As an integral component of power transmission, bushings can enable flexible drive systems. A simple system for installing and removing bushings allows us to quickly change sprockets, pulleys and pulleys (among other things) from one shaft size to another, furthermore, it also allows us to make modifications quickly and efficiently. Some special bushings can even accommodate splined or keyless shafts.

Proper installation of the bushing affects all other components within the drive, whether through regular maintenance or replacement of its companion product. Improper installation can result in excessive vibration, increased runout, or breakage of mating components, inevitably damaging the components and the shaft they engage. At this point, the increased downtime, and – if the mating shaft is damaged – larger and more expensive problems can arise.

Proper bushing installation steps:

1.Insert the bushing into the assembly hub and align the non-threaded holes of the bushing with the corresponding threaded holes. The threaded holes on the bushing will be used during disassembly. QD bushings can be installed in two ways, standard or reverse.

2.Loosen the assembly by threading the bolts through the non-threaded holes of the bushing and then hand-tightening the corresponding bolts.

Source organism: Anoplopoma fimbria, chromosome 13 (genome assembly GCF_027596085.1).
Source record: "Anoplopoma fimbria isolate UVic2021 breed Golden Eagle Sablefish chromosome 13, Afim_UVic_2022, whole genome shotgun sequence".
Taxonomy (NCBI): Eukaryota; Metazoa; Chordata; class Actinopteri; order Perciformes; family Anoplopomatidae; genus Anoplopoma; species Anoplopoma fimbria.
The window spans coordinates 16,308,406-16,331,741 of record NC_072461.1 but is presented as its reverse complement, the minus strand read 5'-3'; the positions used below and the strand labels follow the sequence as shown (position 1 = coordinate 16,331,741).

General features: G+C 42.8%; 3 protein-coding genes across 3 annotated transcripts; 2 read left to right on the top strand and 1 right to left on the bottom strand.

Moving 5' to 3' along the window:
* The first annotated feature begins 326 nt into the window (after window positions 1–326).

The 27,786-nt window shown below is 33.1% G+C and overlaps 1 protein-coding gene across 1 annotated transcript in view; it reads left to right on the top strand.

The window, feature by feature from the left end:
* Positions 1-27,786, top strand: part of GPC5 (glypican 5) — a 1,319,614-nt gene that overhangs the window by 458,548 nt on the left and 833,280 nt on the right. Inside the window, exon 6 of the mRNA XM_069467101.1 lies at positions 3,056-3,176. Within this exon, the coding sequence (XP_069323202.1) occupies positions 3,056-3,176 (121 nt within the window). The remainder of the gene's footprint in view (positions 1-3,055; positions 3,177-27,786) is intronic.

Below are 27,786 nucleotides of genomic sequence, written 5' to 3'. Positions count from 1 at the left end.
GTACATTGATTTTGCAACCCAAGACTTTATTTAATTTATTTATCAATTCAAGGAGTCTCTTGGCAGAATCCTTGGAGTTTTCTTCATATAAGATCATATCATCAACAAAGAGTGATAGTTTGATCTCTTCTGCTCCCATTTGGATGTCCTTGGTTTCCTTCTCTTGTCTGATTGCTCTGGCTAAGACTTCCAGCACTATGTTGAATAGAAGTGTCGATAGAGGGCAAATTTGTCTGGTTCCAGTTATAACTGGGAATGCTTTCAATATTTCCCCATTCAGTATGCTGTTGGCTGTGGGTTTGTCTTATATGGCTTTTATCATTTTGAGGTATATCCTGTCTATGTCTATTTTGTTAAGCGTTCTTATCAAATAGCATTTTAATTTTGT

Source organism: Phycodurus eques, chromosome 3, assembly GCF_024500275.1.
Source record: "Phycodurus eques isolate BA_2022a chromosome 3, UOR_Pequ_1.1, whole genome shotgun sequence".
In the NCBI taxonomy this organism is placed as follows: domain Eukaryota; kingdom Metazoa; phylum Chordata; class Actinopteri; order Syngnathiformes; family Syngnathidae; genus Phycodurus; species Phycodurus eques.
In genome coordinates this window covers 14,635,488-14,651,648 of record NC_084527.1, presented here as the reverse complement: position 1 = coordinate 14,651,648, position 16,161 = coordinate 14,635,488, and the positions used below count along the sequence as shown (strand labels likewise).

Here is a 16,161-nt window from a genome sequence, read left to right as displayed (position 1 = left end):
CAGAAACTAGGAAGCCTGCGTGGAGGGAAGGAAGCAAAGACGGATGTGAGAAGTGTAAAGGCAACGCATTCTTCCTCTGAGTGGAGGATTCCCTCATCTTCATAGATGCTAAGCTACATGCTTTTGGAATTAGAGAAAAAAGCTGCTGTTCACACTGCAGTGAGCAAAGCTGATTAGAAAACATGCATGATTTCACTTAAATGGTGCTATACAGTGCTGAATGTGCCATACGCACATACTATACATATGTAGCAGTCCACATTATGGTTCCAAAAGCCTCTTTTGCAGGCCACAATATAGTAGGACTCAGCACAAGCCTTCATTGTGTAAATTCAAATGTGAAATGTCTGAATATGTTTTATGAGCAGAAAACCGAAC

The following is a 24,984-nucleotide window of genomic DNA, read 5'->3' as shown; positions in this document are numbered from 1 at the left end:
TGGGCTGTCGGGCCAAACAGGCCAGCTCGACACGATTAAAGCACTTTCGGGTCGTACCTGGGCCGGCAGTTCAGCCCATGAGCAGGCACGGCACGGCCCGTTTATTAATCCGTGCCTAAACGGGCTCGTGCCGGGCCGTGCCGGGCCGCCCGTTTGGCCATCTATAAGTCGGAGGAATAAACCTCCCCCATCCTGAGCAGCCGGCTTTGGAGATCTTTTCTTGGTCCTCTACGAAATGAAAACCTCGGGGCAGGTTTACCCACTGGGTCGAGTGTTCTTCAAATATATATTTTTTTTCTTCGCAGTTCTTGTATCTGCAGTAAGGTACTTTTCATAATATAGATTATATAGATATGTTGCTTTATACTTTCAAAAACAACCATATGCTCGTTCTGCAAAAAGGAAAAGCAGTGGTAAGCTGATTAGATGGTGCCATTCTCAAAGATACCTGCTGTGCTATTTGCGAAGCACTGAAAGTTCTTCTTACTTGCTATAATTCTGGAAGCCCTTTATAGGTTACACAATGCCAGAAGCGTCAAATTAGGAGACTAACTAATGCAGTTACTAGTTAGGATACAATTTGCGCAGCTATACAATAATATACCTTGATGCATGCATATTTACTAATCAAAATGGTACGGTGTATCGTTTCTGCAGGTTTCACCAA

3.Fit the key to the shaft and install the assembly as required. Once the final drive alignment is complete, tighten the set screw on the key to hold it in place.

4.Gradually and alternately tighten the bolts until the specified torque value is reached. This incremental tightening allows the bushing to seat correctly and straightly.

Bush removal:

The first step in disassembly is to loosen and remove any screws or bolts from the assembly. Once separated, screw them into the removal holes of the bushing, afterwards, alternate tighten to remove bushing. Place a wedge between the bushing flange and the assembly hub, when the QD or split bushing is difficult to remove.

Common errors during installation

The bushing hardware is overtightened. As mentioned above, by using a torque wrench, you can apply precise torque to fit the bushing exactly onto its mating part, otherwise, the possibility of over-torque is very large and might lead to failure.

Apply anti-seize or lubricant on mounting surfaces or hardware. Similar to over-torque, using either of them will cause the bushing to be positioned deeper within the mating part, with the result of increasing the stress on both parts.

Replace the split washer with a flat washer. Split washers allow snap-in fasteners and bushings, thus preventing bolts from backing out, but this function does not provide by flat washers.

The bushing hardware is not tightened incrementally. Instead of alternately tightening one bolt, fully tightening can cause the bushing to be inaccurately seated within the mating part. This misalignment will affect efficiency and damage any number of components.


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